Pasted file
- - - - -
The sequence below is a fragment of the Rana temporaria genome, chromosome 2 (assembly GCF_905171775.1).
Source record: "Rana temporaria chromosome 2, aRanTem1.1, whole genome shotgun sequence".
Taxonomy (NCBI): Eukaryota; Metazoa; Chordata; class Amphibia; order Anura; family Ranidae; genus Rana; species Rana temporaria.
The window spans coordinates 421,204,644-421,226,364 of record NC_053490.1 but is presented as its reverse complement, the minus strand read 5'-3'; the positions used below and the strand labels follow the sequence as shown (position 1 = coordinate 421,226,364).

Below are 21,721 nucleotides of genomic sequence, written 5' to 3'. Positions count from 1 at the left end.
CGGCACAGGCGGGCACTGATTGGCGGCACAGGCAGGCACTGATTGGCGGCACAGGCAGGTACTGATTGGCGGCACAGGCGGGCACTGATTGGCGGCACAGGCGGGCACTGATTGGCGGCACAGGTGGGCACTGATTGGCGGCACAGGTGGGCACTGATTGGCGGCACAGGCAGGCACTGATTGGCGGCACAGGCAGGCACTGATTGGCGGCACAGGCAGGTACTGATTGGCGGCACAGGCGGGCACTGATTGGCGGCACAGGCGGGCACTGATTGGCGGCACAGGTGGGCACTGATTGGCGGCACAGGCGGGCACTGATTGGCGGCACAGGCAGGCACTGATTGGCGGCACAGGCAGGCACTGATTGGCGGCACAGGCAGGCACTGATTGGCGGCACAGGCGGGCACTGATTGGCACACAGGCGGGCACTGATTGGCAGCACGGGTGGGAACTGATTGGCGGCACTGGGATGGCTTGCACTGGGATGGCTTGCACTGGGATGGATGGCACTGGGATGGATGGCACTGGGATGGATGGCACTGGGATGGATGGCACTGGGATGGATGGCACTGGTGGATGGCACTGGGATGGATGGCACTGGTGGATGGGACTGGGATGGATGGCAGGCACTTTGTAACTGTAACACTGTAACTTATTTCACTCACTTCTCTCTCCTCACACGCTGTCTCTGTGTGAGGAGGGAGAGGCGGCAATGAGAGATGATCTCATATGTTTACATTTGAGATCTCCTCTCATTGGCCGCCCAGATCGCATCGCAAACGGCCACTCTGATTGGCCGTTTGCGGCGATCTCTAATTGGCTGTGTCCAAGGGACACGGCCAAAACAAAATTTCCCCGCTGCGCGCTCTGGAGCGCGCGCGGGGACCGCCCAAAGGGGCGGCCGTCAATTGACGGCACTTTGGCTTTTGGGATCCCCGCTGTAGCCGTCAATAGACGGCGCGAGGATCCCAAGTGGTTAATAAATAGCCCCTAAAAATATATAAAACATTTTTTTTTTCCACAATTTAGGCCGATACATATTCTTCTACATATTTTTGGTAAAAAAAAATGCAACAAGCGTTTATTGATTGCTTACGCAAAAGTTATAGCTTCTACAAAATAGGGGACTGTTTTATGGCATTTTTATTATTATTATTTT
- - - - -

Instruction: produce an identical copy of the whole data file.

The sequence below is a fragment of the Rana temporaria genome, chromosome 2 (assembly GCF_905171775.1).
Source record: "Rana temporaria chromosome 2, aRanTem1.1, whole genome shotgun sequence".
Taxonomy (NCBI): Eukaryota; Metazoa; Chordata; class Amphibia; order Anura; family Ranidae; genus Rana; species Rana temporaria.
The window spans coordinates 421,204,644-421,226,364 of record NC_053490.1 but is presented as its reverse complement, the minus strand read 5'-3'; the positions used below and the strand labels follow the sequence as shown (position 1 = coordinate 421,226,364).

Below are 21,721 nucleotides of genomic sequence, written 5' to 3'. Positions count from 1 at the left end.
CGGCACAGGCGGGCACTGATTGGCGGCACAGGCAGGCACTGATTGGCGGCACAGGCAGGTACTGATTGGCGGCACAGGCGGGCACTGATTGGCGGCACAGGCGGGCACTGATTGGCGGCACAGGTGGGCACTGATTGGCGGCACAGGTGGGCACTGATTGGCGGCACAGGCAGGCACTGATTGGCGGCACAGGCAGGCACTGATTGGCGGCACAGGCAGGTACTGATTGGCGGCACAGGCGGGCACTGATTGGCGGCACAGGCGGGCACTGATTGGCGGCACAGGTGGGCACTGATTGGCGGCACAGGCGGGCACTGATTGGCGGCACAGGCAGGCACTGATTGGCGGCACAGGCAGGCACTGATTGGCGGCACAGGCAGGCACTGATTGGCGGCACAGGCGGGCACTGATTGGCACACAGGCGGGCACTGATTGGCAGCACGGGTGGGAACTGATTGGCGGCACTGGGATGGCTTGCACTGGGATGGCTTGCACTGGGATGGATGGCACTGGGATGGATGGCACTGGGATGGATGGCACTGGGATGGATGGCACTGGGATGGATGGCACTGGTGGATGGCACTGGGATGGATGGCACTGGTGGATGGGACTGGGATGGATGGCAGGCACTTTGTAACTGTAACACTGTAACTTATTTCACTCACTTCTCTCTCCTCACACGCTGTCTCTGTGTGAGGAGGGAGAGGCGGCAATGAGAGATGATCTCATATGTTTACATTTGAGATCTCCTCTCATTGGCCGCCCAGATCGCATCGCAAACGGCCACTCTGATTGGCCGTTTGCGGCGATCTCTAATTGGCTGTGTCCAAGGGACACGGCCAAAACAAAATTTCCCCGCTGCGCGCTCTGGAGCGCGCGCGGGGACCGCCCAAAGGGGCGGCCGTCAATTGACGGCACTTTGGCTTTTGGGATCCCCGCTGTAGCCGTCAATAGACGGCGCGAGGATCCCAAGTGGTTAATAAATAGCCCCTAAAAATATATAAAACATTTTTTTTTTCCACAATTTAGGCCGATACATATTCTTCTACATATTTTTGGTAAAAAAAAATGCAACAAGCGTTTATTGATTGCTTACGCAAAAGTTATAGCTTCTACAAAATAGGGGACTGTTTTATGGCATTTTTATTATTATTATTTT